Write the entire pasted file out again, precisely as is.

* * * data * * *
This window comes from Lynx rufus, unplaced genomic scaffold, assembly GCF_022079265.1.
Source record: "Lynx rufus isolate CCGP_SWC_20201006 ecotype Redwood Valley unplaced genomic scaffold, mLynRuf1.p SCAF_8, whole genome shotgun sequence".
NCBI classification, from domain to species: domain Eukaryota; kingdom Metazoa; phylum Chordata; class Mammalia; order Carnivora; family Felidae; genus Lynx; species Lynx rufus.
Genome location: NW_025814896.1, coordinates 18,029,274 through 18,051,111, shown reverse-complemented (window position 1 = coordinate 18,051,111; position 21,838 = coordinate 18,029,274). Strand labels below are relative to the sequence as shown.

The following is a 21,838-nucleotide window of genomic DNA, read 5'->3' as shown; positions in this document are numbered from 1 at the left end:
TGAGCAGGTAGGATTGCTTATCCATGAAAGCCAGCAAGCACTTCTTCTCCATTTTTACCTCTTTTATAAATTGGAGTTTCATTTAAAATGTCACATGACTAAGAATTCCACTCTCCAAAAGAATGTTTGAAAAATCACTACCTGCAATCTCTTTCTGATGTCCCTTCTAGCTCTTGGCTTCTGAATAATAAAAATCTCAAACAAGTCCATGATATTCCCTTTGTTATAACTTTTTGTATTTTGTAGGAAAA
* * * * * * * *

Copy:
This window comes from Lynx rufus, unplaced genomic scaffold, assembly GCF_022079265.1.
Source record: "Lynx rufus isolate CCGP_SWC_20201006 ecotype Redwood Valley unplaced genomic scaffold, mLynRuf1.p SCAF_8, whole genome shotgun sequence".
NCBI classification, from domain to species: domain Eukaryota; kingdom Metazoa; phylum Chordata; class Mammalia; order Carnivora; family Felidae; genus Lynx; species Lynx rufus.
Genome location: NW_025814896.1, coordinates 18,029,274 through 18,051,111, shown reverse-complemented (window position 1 = coordinate 18,051,111; position 21,838 = coordinate 18,029,274). Strand labels below are relative to the sequence as shown.

The following is a 21,838-nucleotide window of genomic DNA, read 5'->3' as shown; positions in this document are numbered from 1 at the left end:
TGAGCAGGTAGGATTGCTTATCCATGAAAGCCAGCAAGCACTTCTTCTCCATTTTTACCTCTTTTATAAATTGGAGTTTCATTTAAAATGTCACATGACTAAGAATTCCACTCTCCAAAAGAATGTTTGAAAAATCACTACCTGCAATCTCTTTCTGATGTCCCTTCTAGCTCTTGGCTTCTGAATAATAAAAATCTCAAACAAGTCCATGATATTCCCTTTGTTATAACTTTTTGTATTTTGTAGGAAAA